Agriculture’s real challenge

By the year 2050, the global population will rise to more than 9 billion people. By the turn of the next century, that number will top 10 billion. That's a lot of mouths to feed.

In addition to the sheer population expansion, global food demand will shift toward higher value proteins and commodities as economies develop and prosper. To meet this challenge we must double our agriculture production in order to feed this troubled and hungry world. For example, in 1985 the average person in China consumed roughly 44 pounds of meat. This increased to 90 pounds per person in a short 15 years. That number is expected to double again by 2030.

This is no small task. It will take advancements in technology, efficiency and in some cases simply getting government and regulatory roadblocks out of the way. Doubling agriculture production will only occur through farming techniques that combine the use of important conservation practices with the use of improved seed varieties that increase drought and disease resistance while increasing yields.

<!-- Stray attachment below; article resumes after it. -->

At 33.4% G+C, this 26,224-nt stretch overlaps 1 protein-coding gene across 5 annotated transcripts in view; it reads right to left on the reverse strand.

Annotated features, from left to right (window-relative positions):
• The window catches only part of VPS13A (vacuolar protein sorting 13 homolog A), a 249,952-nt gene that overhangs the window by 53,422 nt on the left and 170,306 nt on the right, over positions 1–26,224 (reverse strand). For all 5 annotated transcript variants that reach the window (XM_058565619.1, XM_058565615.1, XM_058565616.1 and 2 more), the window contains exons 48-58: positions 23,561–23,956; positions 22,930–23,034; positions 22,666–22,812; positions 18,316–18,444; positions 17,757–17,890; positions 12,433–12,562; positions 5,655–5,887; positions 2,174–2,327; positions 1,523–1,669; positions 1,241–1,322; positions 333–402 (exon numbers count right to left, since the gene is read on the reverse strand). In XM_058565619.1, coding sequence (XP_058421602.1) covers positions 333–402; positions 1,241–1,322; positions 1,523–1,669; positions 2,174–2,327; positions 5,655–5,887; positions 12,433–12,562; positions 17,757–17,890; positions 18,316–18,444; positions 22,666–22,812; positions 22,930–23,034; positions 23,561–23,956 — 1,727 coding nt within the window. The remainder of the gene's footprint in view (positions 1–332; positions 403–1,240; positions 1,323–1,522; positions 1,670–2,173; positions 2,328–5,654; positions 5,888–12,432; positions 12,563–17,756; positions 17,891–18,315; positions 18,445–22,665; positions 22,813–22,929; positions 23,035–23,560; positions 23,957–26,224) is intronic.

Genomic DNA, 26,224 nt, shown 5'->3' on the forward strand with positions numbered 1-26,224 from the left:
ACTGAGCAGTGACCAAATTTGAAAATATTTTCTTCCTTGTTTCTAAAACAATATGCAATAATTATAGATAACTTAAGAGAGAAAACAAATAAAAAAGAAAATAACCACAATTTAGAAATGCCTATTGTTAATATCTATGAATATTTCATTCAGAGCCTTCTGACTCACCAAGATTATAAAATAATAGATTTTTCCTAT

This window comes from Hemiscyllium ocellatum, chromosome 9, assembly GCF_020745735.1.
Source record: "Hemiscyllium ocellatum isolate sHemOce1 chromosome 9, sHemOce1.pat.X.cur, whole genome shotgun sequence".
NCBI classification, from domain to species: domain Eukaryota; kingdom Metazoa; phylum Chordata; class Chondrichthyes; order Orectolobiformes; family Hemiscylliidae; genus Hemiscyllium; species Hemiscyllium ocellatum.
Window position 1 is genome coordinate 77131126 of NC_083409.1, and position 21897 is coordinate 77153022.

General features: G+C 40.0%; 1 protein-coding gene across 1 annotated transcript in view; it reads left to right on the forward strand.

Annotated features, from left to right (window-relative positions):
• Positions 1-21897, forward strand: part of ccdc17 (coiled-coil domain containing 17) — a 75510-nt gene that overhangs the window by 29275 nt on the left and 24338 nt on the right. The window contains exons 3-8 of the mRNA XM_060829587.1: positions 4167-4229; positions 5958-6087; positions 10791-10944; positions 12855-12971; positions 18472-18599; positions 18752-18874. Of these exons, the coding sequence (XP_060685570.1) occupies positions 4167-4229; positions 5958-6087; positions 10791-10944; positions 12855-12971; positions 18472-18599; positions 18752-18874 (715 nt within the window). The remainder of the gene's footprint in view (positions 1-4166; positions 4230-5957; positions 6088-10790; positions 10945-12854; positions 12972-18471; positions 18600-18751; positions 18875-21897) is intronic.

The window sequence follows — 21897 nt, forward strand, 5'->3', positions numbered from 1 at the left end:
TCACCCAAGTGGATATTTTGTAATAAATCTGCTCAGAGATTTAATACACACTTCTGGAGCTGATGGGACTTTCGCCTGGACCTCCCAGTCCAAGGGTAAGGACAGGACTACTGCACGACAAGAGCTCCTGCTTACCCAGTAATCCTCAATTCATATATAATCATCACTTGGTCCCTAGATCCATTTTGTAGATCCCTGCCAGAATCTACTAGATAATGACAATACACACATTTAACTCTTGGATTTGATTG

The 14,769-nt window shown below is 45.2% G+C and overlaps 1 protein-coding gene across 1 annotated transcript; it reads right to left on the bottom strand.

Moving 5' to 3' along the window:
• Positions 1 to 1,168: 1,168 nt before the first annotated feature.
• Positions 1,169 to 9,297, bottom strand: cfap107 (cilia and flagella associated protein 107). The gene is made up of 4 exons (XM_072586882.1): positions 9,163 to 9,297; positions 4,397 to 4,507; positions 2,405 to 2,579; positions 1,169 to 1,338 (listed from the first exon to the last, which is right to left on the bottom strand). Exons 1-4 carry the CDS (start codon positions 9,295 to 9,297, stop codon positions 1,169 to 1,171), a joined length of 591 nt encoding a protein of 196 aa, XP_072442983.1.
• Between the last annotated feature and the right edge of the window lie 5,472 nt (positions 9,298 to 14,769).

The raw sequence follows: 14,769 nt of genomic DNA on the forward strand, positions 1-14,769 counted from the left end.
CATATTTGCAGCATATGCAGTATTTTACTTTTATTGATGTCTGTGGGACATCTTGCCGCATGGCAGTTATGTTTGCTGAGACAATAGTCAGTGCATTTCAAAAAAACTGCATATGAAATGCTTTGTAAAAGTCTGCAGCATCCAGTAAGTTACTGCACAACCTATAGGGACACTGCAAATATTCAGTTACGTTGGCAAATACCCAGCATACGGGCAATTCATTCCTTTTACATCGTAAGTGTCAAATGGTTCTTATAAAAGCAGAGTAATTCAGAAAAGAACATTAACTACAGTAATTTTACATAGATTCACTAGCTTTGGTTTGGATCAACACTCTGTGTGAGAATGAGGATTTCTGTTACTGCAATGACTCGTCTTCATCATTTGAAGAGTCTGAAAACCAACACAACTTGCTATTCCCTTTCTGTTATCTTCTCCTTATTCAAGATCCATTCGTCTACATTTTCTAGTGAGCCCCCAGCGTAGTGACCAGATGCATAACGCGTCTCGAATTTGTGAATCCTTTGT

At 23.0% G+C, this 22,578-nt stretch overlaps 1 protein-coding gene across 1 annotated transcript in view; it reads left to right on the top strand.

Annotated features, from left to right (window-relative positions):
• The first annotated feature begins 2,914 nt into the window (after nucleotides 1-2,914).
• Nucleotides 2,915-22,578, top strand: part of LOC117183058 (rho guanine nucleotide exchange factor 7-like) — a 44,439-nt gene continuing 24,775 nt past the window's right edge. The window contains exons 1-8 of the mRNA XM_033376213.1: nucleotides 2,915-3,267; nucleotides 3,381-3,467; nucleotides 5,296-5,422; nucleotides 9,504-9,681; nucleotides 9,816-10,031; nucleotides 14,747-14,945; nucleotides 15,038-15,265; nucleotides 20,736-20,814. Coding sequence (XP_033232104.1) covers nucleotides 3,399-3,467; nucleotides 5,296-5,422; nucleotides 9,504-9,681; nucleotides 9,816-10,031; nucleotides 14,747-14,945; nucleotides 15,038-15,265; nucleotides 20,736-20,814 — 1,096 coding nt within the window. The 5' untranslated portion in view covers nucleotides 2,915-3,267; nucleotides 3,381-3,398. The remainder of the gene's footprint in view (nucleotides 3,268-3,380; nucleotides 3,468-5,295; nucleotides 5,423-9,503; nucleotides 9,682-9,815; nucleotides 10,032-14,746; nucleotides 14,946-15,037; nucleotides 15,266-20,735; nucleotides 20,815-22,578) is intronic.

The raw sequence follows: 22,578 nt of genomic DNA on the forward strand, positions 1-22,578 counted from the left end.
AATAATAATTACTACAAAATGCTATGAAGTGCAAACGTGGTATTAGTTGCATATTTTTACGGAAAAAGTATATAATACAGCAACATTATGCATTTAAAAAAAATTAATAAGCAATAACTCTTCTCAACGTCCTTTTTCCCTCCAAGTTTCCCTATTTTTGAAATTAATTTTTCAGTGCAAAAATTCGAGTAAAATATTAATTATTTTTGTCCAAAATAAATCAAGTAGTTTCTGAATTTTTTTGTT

Today we increase production annually by 1.4 percent. We need to be closer to 1.8 percent to get the job done. We need to ensure that producers have access to new technologies and that new products can be brought to market efficiently and consistently. The economic potential of an expanding population and markets is enormous.

The more nations we can help to feed and bring economic prosperity, the more stable the world as a whole will become. That is good for our families, our nation, and the world as a whole.

We can only do that through commonsense policies based on sound science that will allow our producers to do what they need to get the job done. This is a moral imperative. It is also a matter of national security.

A well fed world is a much safer and stable place than a hungry world. Full bellies lead to stability, economic growth and peace. Hungry bellies lead to discontent, instability and extremism.

We must give our farmers and ranchers the tools they need to be successful, maintain their operations, and continue to expand their production. Our government, its Congress, and its regulatory agencies need to get out of the way and let them do their jobs.

Nine billion people and a world hungry for nutrition, peace and stability are depending on it.